A new study found that financial problems can be an early sign of dementia. Some older adults had such problems years before being diagnosed with Alzheimer’s disease or a related condition.
Dementia causes changes to the brain that can interfere with daily life. These includes the ability to manage bills and other finances. Researchers looked at when these problems begin.
The team examined medical and credit information from about 80,000 adults. The people were 65 and older, lived alone, and received healthcare through Medicare. The research team recorded late bill payments and drops in credit scores.
People who developed dementia were more likely to have had late bill payments. This began six years before being diagnosed.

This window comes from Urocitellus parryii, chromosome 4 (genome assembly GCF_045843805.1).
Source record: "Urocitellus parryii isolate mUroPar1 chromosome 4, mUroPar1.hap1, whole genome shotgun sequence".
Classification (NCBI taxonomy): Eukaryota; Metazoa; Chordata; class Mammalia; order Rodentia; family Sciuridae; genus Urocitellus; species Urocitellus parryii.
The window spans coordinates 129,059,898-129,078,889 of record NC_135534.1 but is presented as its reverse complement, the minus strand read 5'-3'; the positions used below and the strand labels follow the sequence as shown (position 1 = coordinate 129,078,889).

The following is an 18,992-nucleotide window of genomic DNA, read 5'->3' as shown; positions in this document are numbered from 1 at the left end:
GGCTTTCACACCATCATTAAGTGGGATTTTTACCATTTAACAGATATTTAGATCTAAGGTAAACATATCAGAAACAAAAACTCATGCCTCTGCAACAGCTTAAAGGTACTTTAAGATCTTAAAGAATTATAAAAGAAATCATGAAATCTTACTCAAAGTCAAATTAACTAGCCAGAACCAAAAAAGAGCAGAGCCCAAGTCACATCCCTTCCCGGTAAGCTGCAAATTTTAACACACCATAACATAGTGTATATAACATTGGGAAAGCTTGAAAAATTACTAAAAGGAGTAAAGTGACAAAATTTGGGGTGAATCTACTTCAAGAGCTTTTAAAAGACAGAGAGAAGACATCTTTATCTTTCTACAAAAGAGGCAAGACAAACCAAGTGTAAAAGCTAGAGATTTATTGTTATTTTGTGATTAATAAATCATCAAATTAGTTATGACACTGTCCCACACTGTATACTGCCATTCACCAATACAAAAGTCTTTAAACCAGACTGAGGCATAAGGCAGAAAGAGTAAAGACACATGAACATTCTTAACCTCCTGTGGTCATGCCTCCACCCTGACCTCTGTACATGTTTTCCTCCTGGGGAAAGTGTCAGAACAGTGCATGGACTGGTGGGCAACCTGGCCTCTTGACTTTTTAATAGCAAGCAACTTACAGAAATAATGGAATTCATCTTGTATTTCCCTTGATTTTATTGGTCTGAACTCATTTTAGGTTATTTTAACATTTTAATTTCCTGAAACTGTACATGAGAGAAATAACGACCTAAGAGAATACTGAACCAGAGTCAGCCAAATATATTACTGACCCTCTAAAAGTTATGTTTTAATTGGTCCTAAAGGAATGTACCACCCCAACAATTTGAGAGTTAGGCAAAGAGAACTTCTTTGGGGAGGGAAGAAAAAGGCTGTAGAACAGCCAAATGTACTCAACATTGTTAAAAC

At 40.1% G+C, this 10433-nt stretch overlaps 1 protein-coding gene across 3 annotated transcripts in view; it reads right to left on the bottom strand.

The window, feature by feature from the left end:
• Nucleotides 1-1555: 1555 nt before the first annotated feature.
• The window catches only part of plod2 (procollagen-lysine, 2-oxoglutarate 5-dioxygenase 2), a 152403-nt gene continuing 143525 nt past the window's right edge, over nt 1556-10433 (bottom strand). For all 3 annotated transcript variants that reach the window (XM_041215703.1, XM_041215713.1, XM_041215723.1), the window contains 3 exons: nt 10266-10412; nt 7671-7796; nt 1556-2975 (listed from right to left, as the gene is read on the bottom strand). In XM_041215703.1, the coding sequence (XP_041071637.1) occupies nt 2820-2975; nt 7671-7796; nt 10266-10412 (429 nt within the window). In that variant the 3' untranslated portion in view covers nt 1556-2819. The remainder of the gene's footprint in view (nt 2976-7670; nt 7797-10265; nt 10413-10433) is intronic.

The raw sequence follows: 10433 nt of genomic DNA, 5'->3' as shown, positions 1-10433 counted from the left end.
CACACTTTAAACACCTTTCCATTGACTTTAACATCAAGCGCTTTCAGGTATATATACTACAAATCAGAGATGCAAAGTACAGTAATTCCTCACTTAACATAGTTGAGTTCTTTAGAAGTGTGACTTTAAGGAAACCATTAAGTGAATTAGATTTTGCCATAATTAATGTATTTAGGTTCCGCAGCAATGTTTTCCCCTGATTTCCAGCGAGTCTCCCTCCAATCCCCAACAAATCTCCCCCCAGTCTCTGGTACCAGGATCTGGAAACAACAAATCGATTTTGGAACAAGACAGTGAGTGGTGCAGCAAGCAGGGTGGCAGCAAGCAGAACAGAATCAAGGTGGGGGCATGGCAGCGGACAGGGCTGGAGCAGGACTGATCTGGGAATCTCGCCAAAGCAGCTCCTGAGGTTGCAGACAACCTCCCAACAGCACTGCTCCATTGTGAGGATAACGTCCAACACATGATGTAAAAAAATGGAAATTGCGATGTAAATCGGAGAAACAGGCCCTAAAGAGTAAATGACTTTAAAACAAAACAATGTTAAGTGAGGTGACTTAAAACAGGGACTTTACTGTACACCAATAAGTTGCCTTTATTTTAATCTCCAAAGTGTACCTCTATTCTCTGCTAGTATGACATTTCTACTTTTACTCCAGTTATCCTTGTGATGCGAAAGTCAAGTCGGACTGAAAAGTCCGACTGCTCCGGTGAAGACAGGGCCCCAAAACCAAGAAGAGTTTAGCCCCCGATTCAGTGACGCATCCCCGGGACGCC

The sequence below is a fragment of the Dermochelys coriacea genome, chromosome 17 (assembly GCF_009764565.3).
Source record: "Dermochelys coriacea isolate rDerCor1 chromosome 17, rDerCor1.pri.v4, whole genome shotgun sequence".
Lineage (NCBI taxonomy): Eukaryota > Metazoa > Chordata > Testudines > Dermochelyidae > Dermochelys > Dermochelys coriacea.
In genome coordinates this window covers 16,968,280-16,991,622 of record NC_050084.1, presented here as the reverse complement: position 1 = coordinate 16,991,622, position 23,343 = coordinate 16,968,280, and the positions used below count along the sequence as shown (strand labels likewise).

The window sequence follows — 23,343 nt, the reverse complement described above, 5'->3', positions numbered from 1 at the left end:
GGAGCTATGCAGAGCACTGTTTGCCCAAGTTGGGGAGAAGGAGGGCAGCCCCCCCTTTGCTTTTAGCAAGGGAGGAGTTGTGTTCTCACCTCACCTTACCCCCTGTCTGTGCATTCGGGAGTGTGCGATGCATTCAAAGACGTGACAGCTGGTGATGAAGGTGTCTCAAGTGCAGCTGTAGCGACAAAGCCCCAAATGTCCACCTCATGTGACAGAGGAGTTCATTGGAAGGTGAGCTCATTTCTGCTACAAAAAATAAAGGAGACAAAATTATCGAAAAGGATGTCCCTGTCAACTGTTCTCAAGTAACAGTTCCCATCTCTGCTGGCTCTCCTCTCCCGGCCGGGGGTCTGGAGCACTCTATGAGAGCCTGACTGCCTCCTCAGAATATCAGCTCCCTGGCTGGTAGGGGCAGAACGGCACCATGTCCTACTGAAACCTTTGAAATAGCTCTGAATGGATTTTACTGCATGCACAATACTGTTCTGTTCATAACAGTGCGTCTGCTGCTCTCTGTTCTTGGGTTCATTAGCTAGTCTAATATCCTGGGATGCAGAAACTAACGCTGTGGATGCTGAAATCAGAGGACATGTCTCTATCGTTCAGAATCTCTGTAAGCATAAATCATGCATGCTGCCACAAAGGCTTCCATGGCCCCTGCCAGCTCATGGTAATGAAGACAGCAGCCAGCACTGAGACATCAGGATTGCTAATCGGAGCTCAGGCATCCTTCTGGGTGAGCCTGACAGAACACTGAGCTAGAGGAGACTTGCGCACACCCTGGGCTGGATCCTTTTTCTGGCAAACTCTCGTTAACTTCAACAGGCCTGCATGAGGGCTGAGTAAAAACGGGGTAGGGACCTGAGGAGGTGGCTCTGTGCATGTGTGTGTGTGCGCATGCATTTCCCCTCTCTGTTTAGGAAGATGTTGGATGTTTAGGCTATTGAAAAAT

They were also more likely to have their credit scores drop below 620 (called “subprime”). This started two and a half years before getting their diagnosis.
“Our study is the first to provide large-scale quantitative evidence of the medical adage that the first place to look for dementia is in the checkbook,” says Dr. Lauren Nicholas of Johns Hopkins University. “Earlier screening and detection, combined with financial education, are important to protect the financial well-being of the patient and their families.”